TIME BOMB 2000, by Ed and Jennifer Yourdon, went through two printings in its first two months. It may become a best-seller. It is receiving a lot of publicity. Yourdon is therefore receiving criticism. Here, he replies to one critic on a list serve forum. I have reprinted it, with a few omissions regarding his economic motives, which is the standard criticism from skeptics. "You're scaring people just to make money!" This is really, truly juvenile. Anyone with a reputation large enough to make money from a scare book on computers is risking his name. An author of 24 books on programming, which Yourdon is, is not going to take such a risk. Besides, he could make a lot more by advising terrified executives regarding the problem. Why waste time writing?
People who say such things obviously have no public reputations and have never written a book. They are appealing to a C-average high school student's version of Marxism: "The cash nexus explains all." Even if it did, what about the cash value of a reputation, of dozens of books with a man's name on them?
Side note: Do critics also tell cancer specialists this? "You're telling people that cancer is a threat just to make money!" I don't think so. But they say this about men like Yourdon. (A few have said it about me. This may come as a shock to some readers. Think: Why did I sell my urban home for less than I paid for it 11 years ago in order to get a fast sale? Why did I move to rural Arkansas?)
Mr. Yourdon recently put his New York City condo up for sale and moved to rural New Mexico. He takes y2k very seriously.
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There are approx 9,000 electric utility plants in the U.S., including 108 nuclear plants, and at the present time (Feb 25, 1998), NONE of them are Y2K compliant. None. Zero. Zip. Nada. Last survey that I saw indicated that one-third had not started any Y2K effort at all, one third were seriously behind schedule, and one-third were on-schedule. This is not an exaggeration; NONE of the nuclear plants are compliant, and the Nuclear Regulatory Agency (NRC) is currently drafting a letter to the plant operators to warn them of their vulnerability and liability. The Chairman of the SEC, Arthur Levitt, has drafted a letter to the non-nuclear agencies, also warning them of their Y2K exposure; this will probably go out in the next week or two. Most likely scenario: 20-30% of the utility plants will suffer at least sporadic Y2K problems on 1/1/2000, primarily with their embedded systems, including intermittent blackouts; and it's not at all beyond the realm of possibility that portions of the nation's power grid will be brought down for several hours, days, or weeks. Don't take my word for it; take a look at the web sites of two Y2K-oriented utility experts, Roleigh Martin
and Rick Cowles
Both of them think the situation will be MUCH worse than what I've suggested.
If you're a computer professional, you may be aware of the statistics for project success, whether's it's utility plants or any other kind of software project: even if you completely eliminate project failures caused by budget problems, the data that we have from the last 30 years of software projects tells us that 15% of all projects are late, and 25% are cancelled before completion. The projects that are late turn out to be late by approx 7.6 months; for large projects (1+ million lines of code), the behind-schedule projects are late by an average of 13.8 months, and for VERY large projects (10+ million lines of code), the behind-schedule projects are late by an average of 25 months. This is not an exaggeration; I can give you citations of books and references if you care to see the details. And it doesn't take a rocket scientist to conclude that this does not bode well for Y2K projects.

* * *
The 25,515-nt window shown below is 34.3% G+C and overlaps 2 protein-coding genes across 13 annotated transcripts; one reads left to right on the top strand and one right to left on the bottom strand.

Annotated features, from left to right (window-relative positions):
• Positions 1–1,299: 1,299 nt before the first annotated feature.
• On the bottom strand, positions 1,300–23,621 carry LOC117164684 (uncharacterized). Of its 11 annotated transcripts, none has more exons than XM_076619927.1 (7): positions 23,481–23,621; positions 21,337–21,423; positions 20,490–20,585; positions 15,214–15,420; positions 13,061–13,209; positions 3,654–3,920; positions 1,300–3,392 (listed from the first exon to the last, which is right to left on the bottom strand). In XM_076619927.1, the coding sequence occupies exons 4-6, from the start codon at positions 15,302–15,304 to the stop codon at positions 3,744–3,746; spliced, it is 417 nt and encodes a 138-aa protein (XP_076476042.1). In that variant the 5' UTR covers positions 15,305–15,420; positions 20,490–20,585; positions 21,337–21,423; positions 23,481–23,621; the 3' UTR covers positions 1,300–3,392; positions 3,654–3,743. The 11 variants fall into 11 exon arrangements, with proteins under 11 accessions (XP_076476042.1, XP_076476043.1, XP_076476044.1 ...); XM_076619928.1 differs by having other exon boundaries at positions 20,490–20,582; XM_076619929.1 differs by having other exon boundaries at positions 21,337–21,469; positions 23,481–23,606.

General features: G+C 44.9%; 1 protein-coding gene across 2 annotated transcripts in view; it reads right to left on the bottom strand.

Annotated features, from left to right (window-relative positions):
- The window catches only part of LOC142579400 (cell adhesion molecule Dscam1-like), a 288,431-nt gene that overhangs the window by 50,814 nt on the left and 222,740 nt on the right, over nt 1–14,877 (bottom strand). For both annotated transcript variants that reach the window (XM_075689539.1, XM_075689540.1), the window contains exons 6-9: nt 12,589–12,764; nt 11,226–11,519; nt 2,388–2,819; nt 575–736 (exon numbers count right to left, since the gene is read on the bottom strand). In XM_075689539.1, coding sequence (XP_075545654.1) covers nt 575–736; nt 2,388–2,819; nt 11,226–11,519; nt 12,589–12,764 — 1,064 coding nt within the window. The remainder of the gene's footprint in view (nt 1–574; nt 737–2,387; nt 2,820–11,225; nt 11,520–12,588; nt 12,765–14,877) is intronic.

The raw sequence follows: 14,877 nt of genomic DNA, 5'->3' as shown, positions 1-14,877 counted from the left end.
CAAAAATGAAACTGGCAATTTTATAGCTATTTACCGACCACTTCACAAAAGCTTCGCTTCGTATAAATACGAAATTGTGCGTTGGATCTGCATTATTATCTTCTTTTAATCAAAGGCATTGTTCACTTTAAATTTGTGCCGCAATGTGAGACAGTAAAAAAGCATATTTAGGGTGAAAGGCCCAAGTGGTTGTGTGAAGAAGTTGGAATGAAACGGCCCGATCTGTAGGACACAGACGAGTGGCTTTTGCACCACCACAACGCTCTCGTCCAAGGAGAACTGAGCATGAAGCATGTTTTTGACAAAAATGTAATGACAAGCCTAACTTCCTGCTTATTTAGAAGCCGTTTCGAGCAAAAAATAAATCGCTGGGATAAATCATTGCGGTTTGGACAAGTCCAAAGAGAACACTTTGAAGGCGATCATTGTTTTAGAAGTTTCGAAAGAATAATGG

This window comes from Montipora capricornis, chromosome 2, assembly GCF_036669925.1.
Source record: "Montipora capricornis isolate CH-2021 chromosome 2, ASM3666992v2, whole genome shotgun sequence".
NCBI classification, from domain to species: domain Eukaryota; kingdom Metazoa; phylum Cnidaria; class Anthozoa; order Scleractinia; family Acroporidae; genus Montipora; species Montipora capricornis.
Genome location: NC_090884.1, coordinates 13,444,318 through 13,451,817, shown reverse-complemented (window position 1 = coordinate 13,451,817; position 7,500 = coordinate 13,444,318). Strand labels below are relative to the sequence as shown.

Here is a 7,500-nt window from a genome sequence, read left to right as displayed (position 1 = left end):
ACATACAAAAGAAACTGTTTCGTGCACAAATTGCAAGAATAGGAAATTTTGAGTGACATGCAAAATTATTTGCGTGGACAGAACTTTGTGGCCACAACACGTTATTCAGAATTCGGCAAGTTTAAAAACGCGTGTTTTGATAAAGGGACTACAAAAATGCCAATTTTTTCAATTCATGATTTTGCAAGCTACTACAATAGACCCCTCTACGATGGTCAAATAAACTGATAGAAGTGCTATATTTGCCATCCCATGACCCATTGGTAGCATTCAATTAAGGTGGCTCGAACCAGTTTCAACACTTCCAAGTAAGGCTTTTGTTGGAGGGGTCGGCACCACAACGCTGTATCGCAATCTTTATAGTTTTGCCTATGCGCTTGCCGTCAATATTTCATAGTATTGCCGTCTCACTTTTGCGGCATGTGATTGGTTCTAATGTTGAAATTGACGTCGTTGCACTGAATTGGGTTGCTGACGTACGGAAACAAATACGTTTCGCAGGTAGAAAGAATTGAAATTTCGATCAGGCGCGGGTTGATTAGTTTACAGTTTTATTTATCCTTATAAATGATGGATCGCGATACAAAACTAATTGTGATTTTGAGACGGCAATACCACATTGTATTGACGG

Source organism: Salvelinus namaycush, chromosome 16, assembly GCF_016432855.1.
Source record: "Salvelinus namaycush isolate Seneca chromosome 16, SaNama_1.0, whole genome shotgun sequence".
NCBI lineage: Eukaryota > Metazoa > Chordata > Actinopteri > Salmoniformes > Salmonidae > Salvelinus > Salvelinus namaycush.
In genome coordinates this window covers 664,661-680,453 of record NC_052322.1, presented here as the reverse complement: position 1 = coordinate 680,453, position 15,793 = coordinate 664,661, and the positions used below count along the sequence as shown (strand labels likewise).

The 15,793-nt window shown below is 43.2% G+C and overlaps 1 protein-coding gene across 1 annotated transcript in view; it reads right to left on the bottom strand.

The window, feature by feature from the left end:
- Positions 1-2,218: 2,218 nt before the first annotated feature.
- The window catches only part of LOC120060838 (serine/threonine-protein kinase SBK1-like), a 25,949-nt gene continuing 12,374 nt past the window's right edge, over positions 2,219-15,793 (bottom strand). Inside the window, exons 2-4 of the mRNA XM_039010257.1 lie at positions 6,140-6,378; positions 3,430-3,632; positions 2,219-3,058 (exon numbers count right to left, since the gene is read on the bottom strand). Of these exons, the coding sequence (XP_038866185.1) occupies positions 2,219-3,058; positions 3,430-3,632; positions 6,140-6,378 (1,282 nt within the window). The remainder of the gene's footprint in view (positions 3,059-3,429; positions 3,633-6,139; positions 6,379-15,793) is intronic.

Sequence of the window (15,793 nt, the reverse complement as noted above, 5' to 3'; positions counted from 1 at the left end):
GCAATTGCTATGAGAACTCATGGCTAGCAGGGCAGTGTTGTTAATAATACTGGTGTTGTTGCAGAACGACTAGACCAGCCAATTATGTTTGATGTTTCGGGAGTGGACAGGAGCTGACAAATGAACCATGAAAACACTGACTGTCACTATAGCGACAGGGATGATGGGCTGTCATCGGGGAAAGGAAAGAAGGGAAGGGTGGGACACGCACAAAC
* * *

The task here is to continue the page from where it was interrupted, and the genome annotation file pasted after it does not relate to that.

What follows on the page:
So much for utilities (and note that I haven't commented on water supply, oil, gas, and sewage). When it comes to banks, consider these statistics: there are approx 11,000 banks in this country. Even taking into account the holding companies that own several small banks, and the banks that outsource their IT development to service bureaus, you have to assume that there are at least 5,000 separate enterprise-level banking software systems that need to be fixed. The numbers from one large banking institution are instructive: Bank of America currently has an army of 1,000 programmers working on 250 million lines of code, and as of late Jan 1998, they reported they were 1/3 of the way done. More statistics from another large bank: Chase Manhattan was quoted in an article in the NY Times last October as saying they have interfaces with 2,950 external entities. Naturally, we can be highly confident that all 2,950 will be Y2K compliant with no problems, right? ... nevertheless, it's interesting that Edward Yardeni, chief economist of Deutsche Morgan Grenfell, predicts that between 5% and 20% of the small banks in the U.S. will fail because of Y2K problems. That's the good news; the bad news is that Europe is approx one year behind us and is dangerously distracted by their Eurocurrency projects, Latin American is sound asleep, and Asia is preoccupied with its current financial crises.
If you're a computer-literate person, here's an interesting statistic: 70% of the Japanese banking systems are inhouse, customized systems, while in the U.S., 70% of the banking systems are packages. Conclusion: maybe the international banking system will survive, but when Alan Greenspan says Y2K could be a serious problem (as he did today, in his testimony to the Senate) you'd better pay attention. From my perspective, this is not a theorectical, academic issue: this affects my retirement savings and it's not something I feel like risking.
Bottom line: the banking system, as we currently know it, is in serious danger of collapsing.
The other component of the "iron triangle" of critical infrastructure services is telecommunications. Each of the "big three" of ATT, MCI, and Sprint is dealing with a Y2K portfolio of 300-400 million lines of code; there are interesting rumblings from all three that indicate all is not rosy with their Y2K efforts. Even if they make it, there are now hundreds of small, independent, deregulated carriers that can wreak havoc on the overall telecommunications "grid". An example of this occurred two days ago with a problem caused by a random firm called Illuminet; see the attached news release below. Even assuming we get dial tone on 1/1/2000 in the U.S. and England, you can reasonably expect that several third-world countries are going to be cut off from telecommunications for several weeks or months because of Y2K problems.